For general procedure cases with competitive effect, the review may take longer than the above 180-day time limit. To address this issue, the new AML has introduced the “stop-the-clock” procedure, which provides for the suspension of the review period under certain circumstances. The Exposure Drafts further clarify that if the enterprise fails to provide supplementary information in a timely manner, the SAMR will notify the undertaking in writing with a deadline to make a remedy. For a late submission, the SAMR will make a written decision to suspend the calculation of the review period.
At the same time, the Exposure Drafts provide that for enterprises that know or should know the occurrence of significant new circumstances and new facts of the transaction or market, they shall take the initiative to report to the SAMR. According to the amendment, for enterprise which refuses to provide information or provides false information, it shall be fined less than 1% of the previous year's sales or RMB 5 million, and the individual shall be fined less than RMB 500,000.
- Issues yet to be clarified
The Exposure Drafts provide comprehensive stipulations on the merger filing system, some rules are still need to be further clarified.
- Market value/valuation characterization
In the case of non-conventional active filing, the Exposure Drafts stipulate that the market value/valuation of other concentrating parties should be no less than RMB 800 million and more than one-third of the turnover should be generated in China. In terms of the characterization of market value / valuation, the Exposure Drafts do not clarify.
Specifically, the market value of an enterprise is constantly changing over time, and there are often significant differences in market value at different time points. The time point to calculate the market value has a great impact on whether the concentrating transactions need to be filed. For valuation, different valuation methods can be applied, including income approach, market approach, cost approach, etc., and in certain circumstances, an enterprise may need to apply more than two valuation methods at the same time. It is yet to be further clarified what valuation methods can be applied under different circumstances, whether the valuation requires a valuation report issued by a third party, and whether more than two valuation methods are required.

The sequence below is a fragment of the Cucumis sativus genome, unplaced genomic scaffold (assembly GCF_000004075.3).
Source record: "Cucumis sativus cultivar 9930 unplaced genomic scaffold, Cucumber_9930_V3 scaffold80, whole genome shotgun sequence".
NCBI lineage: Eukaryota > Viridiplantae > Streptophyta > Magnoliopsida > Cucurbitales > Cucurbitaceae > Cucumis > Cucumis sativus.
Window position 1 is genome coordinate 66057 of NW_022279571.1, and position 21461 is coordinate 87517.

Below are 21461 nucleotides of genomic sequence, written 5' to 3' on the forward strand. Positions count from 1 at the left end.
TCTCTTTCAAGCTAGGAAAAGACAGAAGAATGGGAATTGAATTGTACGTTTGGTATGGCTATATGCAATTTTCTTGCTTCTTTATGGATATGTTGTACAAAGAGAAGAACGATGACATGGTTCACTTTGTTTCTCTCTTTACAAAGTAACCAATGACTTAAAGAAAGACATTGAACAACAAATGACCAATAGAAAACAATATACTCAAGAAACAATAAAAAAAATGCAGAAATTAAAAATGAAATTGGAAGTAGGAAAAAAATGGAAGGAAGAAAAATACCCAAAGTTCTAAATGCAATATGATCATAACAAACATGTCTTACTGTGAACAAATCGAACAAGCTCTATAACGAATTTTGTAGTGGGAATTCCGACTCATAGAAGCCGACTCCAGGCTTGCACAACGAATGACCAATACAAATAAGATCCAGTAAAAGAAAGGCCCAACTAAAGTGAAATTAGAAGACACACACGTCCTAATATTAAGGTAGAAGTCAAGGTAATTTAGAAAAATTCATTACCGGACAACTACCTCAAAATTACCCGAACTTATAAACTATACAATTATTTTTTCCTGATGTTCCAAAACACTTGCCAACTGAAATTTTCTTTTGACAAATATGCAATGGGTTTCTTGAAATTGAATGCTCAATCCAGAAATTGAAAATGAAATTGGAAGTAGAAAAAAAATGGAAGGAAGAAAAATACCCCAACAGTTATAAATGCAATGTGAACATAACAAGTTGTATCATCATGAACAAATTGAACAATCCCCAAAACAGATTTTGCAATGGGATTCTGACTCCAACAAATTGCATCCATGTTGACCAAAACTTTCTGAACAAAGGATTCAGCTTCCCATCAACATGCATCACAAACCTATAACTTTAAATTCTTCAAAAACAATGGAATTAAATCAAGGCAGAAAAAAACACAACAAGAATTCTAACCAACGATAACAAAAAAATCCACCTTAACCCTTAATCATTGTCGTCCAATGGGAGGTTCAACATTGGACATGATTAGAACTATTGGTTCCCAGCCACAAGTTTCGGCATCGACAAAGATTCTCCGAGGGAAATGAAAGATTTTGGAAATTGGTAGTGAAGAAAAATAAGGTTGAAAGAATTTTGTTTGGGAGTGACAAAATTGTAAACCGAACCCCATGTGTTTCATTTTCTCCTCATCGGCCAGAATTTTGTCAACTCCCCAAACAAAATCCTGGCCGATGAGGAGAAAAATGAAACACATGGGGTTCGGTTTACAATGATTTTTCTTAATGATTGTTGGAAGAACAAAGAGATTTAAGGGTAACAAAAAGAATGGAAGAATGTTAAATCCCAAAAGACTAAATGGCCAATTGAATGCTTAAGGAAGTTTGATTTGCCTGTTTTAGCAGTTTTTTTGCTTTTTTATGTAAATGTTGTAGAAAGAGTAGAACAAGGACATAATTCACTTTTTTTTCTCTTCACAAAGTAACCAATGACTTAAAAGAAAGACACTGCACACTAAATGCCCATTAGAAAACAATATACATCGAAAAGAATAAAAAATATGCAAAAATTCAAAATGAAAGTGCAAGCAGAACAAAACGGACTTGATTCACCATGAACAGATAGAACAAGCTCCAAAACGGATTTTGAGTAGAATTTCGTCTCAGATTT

- How to deal with past unnotified transactions in accordance with law？
On one hand, this amendment does not establish transition period provisions. On the other hand, in practice, illegal concentration is traceable over the long-term. In this case, there is uncertainty about how to apply the new turnover criteria and the new legal responsibilities, especially about how to deal with past unfiled transactions in accordance with law. Issues that remain to be further clarified include as follow.
- For the filing review, at what point is the transaction deemed to be subject to the new turnover criteria? The time of signing the concentration agreement or the time of closing of the transaction?
- For past unnotified transactions in accordance with law, is it not considered illegal if the new turnover criteria are not met?
- Do legal liabilities for illegal concentration under the new AML apply to illegal transactions before August 1, 2022? Does the closing of a transaction serve as the time point for application of the old and new laws?
- If the new fines of 5 million and less than 10% of turnover are also applied to the past unnotified transactions in accordance with law, will it violate the principle of non-retroactivity of the law? Does the time point of the formal case registration of the investigation of failure to notify in accordance with law acts as a criterion for judgment?
The above issues have yet to be interpreted by the SAMR in the subsequent formulation of supporting regulations, or to be explored in law enforcement. When the above issues have not yet been clarified by the supporting regulations and practice, for past unnotified transactions, it is recommended that enterprises can assessed them through the following steps:
Step 1: Assess whether restitution has been made for the past unnotified transactions. For those that restitution has been made, a different treatment can be considered from transactions that restitution has not been made.
Step 2: Assess whether the transaction has met the new turnover criteria. In this regard, it should be clarified that the new criteria are still in the stage of exposure draft, so the promulgation timing and content of the final criteria are subject to uncertainty.
Step 3: Assess whether the transactions cause competitive impairing consequence or effect. Based on whether the transaction has competitive effect, there is a significant difference in the penalties that may be imposed on the enterprise. For those that do not have competitive effect, the enterprise may be fined less than RMB 5 million, and for those that may have competitive effect, the enterprise may be required to make reinstitution for the transaction, in addition to a fine of up to 10% of turnover.
Considering that the new AML will come into effect on August 1, 2022, after the assessment listed above, the enterprise may consider taking the initiative to conduct a remedial filing as early as possible if needed, to reduce the legal risk to the enterprise caused by the failure to notify in accordance with law.
1 Jet Deng and Ken Dai are Partners with Dentons' China Antitrust team, respectively based in Beijing and Shanghai. They can be reached via firstname.lastname@example.org and email@example.com. The authors would like to thank Dentons' China Antitrust team, particularly Edith Qu and Rangi He for their valuable contribution.
The content of this article is intended to provide a general guide to the subject matter. Specialist advice should be sought about your specific circumstances.